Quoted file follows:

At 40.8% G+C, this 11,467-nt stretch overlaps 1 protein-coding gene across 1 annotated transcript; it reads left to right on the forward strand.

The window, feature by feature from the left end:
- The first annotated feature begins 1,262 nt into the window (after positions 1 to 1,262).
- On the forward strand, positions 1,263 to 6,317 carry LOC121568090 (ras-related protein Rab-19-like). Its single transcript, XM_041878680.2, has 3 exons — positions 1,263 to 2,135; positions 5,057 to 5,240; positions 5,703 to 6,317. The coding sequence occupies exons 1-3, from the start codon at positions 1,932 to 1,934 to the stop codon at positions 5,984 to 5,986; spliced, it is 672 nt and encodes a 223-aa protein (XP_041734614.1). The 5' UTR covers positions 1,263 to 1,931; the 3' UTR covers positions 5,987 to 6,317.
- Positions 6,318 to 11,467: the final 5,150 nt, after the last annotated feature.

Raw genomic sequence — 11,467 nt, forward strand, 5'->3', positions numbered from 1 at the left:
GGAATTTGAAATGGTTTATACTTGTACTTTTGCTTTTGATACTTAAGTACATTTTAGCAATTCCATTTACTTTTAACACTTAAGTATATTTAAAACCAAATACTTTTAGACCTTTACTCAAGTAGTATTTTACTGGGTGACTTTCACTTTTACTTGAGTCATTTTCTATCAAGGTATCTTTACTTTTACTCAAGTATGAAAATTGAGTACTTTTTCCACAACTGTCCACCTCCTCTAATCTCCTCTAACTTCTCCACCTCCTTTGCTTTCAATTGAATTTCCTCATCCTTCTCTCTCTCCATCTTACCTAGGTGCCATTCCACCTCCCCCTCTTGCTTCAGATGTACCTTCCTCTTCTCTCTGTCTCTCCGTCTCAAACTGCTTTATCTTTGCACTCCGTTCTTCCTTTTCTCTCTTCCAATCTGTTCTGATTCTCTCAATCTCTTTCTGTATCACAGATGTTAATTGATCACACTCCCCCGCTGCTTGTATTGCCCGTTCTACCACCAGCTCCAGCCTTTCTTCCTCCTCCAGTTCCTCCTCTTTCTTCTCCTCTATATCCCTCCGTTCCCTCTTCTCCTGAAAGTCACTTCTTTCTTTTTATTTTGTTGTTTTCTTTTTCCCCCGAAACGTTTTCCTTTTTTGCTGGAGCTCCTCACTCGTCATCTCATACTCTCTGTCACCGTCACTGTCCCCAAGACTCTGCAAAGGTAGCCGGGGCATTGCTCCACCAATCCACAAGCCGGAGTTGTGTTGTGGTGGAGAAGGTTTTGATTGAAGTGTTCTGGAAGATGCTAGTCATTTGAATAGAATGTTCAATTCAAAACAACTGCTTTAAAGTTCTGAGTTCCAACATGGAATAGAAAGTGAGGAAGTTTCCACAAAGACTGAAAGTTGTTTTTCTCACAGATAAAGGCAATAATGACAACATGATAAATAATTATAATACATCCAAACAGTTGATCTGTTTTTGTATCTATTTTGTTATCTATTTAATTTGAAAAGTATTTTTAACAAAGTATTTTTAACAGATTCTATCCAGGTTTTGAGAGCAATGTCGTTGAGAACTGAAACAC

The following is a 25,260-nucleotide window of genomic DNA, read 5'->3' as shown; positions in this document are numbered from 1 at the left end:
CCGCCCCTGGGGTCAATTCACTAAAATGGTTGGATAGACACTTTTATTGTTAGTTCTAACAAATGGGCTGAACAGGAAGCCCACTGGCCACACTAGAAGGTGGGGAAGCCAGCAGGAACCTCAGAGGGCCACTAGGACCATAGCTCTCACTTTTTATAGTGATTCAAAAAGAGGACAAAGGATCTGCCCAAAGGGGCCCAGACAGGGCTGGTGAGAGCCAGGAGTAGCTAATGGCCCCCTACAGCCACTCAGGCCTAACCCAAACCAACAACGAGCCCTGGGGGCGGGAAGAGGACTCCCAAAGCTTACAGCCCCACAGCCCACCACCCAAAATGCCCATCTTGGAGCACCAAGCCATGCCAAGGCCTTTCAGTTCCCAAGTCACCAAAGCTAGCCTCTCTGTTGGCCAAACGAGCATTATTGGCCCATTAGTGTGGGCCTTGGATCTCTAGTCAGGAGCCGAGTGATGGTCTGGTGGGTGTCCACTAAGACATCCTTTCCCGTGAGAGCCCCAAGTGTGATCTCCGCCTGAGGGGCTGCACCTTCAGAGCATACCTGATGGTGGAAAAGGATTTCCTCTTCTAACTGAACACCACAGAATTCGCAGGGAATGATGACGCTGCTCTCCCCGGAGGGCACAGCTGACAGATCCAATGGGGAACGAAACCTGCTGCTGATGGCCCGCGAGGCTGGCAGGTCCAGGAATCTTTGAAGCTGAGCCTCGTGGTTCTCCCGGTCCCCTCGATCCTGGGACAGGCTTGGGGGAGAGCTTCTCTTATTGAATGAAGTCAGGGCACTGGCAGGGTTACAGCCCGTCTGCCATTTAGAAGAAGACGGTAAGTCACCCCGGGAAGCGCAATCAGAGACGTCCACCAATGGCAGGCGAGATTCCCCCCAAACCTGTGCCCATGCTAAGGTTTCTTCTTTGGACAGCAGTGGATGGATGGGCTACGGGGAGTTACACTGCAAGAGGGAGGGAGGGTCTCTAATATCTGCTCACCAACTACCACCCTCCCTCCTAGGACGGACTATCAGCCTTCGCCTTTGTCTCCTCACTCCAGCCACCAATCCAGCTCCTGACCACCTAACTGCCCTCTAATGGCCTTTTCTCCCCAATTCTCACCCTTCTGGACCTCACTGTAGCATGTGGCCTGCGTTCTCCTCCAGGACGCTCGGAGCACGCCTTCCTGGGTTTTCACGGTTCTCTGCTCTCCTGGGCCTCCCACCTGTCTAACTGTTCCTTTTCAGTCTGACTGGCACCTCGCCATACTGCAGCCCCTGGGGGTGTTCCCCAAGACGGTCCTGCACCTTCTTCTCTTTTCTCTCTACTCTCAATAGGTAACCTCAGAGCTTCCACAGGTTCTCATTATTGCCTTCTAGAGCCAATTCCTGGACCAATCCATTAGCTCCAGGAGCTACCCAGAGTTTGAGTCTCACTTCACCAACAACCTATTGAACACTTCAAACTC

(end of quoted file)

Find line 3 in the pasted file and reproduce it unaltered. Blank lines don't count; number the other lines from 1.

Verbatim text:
- The first annotated feature begins 1,262 nt into the window (after positions 1 to 1,262).